Management Reporting – Communicating Important Information to the Client

By Ira Krumholz
President of NAI Daus Property Management
Twitter @IraKrumholz

Reporting for Duty
Each month, this column focuses on various real estate property management concepts and topics. While it’s important for a property management company to employ these various items, it’s critical that they also communicate important information to their client, typically the property’s owner, on a regular basis. This month, we are going to focus on an overall concept known as management reporting. The discussion will include the most common categories for reporting, some specific examples and some thoughts on the timing and format of reports.

Budget to Actual and Variance Report
This concept can be thought of as the heartbeat of the property. It illustrates how the property is actually performing compared to how it is expected to be performing. Prior to heading into a new year, a budget should be prepared, containing details of the anticipated income and expense line items. As the new year progresses, it is important for an owner to not only be regularly informed regarding how the property is actually performing, but also why any variances (good or bad) against what was budgeted have occurred.

Leasing Update
One of the main sources of variances are unexpected changes in the tenancy at a property. Perhaps a tenant that was thought to be a lock to renew decides instead to vacate. Or maybe a less than ideal vacant space is leased sooner than expected. It’s important for the owner to receive a leasing update on a regular basis. This report usually includes items, such as the status of any outstanding proposals and lease negotiations, number and nature of prospect showings, update for any upcoming lease expirations and any specific strategy or initiative related to leasing, such as a planned tenant incentive package or an open house.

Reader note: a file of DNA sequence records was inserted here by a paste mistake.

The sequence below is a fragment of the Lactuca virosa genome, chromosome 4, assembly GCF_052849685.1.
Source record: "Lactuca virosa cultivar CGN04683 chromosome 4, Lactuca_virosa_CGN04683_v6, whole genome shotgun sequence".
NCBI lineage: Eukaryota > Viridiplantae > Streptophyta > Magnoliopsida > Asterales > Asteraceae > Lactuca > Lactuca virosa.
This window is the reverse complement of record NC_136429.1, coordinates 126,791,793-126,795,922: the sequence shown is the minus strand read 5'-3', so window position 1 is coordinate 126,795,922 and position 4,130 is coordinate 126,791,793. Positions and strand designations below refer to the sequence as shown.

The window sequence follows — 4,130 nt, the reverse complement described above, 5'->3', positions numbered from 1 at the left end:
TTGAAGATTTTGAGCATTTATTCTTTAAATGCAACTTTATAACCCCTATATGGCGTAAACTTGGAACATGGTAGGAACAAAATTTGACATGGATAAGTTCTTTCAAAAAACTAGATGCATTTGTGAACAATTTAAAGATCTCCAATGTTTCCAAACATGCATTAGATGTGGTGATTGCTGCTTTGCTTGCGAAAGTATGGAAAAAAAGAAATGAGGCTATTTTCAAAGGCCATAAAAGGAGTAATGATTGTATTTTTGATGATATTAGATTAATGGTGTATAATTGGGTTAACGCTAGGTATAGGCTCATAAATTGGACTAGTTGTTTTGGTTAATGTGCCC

Income, Expense and Cash Flow Report
If the budget to actual report is the heartbeat of a property, then the cash flow report is the blood flow. It is critical for an owner to understand not only the cash position of the property on a regular basis, but also how that cash position is being established, such as what are the specific income and expense items, as well as how it is trending. Continued in attached article.

Establishing Basis for Depreciation

By Alec Pacella, CCIM
Managing Partner at NAI Daus
(216) 455-0925
Twitter @dausyouknow

Several years ago, we focused on the concept of cost recovery (also known as depreciation) in a couple of columns. This month, we are going to dig a little deeper into this concept, but before you tune out and flip to a different part of the magazine, ask yourself two questions. First: do you/your company/your clients pay taxes? And second: do you/your company/your clients care more about how much you make or how much you keep? If the answer to these questions is “yes,” I would recommend that you read on.

Cost recovery is an acknowledgment by the IRS that real estate is subject to wear and tear over time. To offset this, they allow an owner to recognize cost recovery. The general concept is that the owner’s original basis in the real estate is reduced each year as a result of the deprecation of the improvement portion of the real estate. This can be a clear benefit to the owner, as the cost recovery taken each year is deducted from any income each year. The result is a shelter for the owner, as they will be subject to tax on income after recognizing cost recovery, not before. I have simplified this concept and there are numerous nuances associated with the process. This month, we will focus on a specific nuance that occurs at the very beginning of the process – establishing original basis.

Basis is both an accounting and a tax concept. It is the benchmark value that is subsequently used to determine the amount of cost-recovery deduction, amortization deduction and gain or loss when the property is sold. Basis is established at the time of acquisition and must be allocated between the portions of the property that are attributable to land, improvements and, if applicable, personal property. Allocating the original basis is important because land is not subject to cost recovery. But, similar to many things in my life, we’ll put that in a box on the shelf and deal with it another day. The focus this month is on the nuances associated with establishing the original basis. Click here to continue reading article.